- Feelings of moral superiority.
            - Dishing out unrequested judgment and condemnations to make the believer feel better about themselves.
            - Tendency to proselytize, also called cramming it down people’s throats.

          • SuziVt

            Let’s see, how about we take your pet dog or cat, or a member of your family or you…& confine you/them to a cage not big enough to turn around in. Then perhaps a demented corporate farm worker decides to take one of your babies & fling it into the wall as hard as he can…for personal entertainment. Then after a life within those metal bars, designed to nearly wrap around your/their body (no wasted space), then get a rod stuck ‘up’ your backside to shock you so you are still alive, but are too stunned to struggle while they slit your throat & slap a giant hook into you & hoist you up. Sometimes, just for fun, you may be beaten before your throat is slit or even before you’re stunned with an electric shock. Meanwhile you/they watched & heard the screams of terror & pain as others had the same thing done before you/them. You/they NEVER received a moment’s pleasure in your entire life, only existing in a life devoid of all that is natural, as nature intended. I could go on with many examples, but you believe what you want to believe. You’re obviously threatened by any challenge to those beliefs. Because of that, I DO feel superior to you. I can’t help it, you convinced me. If you really want to be open minded, watch several of the videos on youtube among other sites. I did a couple of years ago & was convinced immediately. I’m now an animal rights activist. Yeah, I know, you’ll have a field day with that one. I would feel sorry for you, if you weren’t responsible for so much suffering in the world & working so hard to prove you’re right.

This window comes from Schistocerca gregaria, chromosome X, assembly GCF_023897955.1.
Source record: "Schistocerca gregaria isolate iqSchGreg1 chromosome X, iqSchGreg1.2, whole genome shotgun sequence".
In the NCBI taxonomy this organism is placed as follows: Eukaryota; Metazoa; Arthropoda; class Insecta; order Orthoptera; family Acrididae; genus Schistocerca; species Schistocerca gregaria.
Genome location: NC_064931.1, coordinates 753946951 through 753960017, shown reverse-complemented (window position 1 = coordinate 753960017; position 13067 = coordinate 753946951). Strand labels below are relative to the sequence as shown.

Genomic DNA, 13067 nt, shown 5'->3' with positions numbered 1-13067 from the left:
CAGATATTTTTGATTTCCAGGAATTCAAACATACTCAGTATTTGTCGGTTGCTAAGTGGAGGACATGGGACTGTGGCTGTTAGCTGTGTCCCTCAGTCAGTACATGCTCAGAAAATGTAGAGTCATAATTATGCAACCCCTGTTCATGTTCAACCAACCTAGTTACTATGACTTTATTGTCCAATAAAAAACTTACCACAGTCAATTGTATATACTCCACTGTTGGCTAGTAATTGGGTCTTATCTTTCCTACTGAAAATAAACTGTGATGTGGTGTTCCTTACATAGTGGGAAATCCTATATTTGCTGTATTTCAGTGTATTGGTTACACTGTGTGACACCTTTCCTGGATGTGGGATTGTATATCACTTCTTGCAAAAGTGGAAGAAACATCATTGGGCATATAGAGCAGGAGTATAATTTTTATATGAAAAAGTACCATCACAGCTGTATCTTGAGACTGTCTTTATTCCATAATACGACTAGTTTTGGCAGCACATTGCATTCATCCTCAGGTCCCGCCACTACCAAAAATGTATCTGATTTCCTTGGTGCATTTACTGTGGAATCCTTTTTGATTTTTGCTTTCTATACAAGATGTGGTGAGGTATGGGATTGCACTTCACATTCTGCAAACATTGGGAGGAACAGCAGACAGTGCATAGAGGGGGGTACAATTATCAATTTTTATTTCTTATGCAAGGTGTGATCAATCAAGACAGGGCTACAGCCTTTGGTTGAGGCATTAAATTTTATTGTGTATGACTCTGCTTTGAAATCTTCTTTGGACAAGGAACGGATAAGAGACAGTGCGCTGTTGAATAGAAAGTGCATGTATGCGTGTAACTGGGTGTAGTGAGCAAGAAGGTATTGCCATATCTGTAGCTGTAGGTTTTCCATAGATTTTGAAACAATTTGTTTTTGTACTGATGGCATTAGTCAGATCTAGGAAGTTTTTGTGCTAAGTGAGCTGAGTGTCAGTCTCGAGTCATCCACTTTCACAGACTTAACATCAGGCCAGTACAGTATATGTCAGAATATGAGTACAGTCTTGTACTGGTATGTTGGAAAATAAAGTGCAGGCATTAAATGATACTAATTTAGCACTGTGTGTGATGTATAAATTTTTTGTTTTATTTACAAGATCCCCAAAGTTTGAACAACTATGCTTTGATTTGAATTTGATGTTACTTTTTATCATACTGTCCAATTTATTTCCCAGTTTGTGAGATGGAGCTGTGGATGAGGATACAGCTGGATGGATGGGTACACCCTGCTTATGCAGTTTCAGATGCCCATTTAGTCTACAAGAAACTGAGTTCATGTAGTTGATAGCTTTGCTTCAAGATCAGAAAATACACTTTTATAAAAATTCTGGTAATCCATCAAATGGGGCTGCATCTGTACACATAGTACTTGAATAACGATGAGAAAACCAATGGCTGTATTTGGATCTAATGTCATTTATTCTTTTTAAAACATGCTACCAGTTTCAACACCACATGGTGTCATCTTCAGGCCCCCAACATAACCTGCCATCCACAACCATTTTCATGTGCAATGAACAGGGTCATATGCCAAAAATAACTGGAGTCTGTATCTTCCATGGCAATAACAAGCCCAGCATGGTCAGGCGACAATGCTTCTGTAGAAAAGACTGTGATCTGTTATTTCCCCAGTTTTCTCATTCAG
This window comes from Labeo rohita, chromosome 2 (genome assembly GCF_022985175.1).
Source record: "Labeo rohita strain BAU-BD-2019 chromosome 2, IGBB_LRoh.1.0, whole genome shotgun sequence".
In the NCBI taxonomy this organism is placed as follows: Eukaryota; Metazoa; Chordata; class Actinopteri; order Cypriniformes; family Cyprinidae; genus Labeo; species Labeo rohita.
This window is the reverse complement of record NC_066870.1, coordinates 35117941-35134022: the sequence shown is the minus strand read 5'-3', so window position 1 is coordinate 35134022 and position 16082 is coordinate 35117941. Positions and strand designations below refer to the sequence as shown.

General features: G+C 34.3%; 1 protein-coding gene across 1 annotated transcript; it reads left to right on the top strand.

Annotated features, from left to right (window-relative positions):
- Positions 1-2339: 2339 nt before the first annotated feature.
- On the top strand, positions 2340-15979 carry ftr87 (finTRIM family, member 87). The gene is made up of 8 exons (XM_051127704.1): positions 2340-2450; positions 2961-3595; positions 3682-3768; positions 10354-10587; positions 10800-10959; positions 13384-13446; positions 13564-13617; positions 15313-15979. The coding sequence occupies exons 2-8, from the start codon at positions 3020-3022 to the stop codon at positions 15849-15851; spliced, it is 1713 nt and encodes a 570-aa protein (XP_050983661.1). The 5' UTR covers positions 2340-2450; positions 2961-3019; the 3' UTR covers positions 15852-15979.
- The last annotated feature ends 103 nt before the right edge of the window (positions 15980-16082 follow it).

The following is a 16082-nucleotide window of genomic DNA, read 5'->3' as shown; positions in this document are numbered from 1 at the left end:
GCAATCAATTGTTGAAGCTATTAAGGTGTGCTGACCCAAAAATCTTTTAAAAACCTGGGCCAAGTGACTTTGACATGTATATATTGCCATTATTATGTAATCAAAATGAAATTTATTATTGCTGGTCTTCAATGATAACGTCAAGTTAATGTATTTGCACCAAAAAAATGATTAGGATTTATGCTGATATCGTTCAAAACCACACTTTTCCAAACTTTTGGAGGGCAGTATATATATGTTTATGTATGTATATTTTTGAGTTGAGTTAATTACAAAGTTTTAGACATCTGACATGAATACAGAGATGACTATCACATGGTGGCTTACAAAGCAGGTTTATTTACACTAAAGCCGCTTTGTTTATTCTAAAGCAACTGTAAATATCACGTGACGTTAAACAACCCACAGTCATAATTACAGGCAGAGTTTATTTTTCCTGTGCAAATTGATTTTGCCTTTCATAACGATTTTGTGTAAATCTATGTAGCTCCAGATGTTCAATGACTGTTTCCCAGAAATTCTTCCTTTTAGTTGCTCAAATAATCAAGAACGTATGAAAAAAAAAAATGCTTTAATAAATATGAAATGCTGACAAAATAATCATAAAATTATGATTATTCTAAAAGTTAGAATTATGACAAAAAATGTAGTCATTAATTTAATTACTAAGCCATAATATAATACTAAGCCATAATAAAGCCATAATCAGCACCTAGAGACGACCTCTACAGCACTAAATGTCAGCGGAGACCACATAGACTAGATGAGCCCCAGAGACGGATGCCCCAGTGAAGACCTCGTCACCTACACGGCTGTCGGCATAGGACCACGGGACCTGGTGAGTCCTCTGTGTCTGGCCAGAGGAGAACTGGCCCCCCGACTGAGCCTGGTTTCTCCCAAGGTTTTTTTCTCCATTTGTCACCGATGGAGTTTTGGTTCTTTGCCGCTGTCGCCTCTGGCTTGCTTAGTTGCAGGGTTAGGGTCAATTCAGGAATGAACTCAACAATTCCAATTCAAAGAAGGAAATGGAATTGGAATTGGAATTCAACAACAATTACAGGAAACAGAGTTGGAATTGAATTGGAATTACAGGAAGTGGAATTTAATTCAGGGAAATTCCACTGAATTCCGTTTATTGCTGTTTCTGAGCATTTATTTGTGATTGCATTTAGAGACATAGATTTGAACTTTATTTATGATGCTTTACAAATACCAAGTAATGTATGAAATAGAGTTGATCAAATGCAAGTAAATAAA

• Sy2502

            You have made your own arbitrary definition of “compassionate” and think it applies to everybody else. It doesn’t. This is why I compare vegetarianism/veganism to a religion. You think to hold the revealed truth. You don’t. Deal with it.

      • SuziVt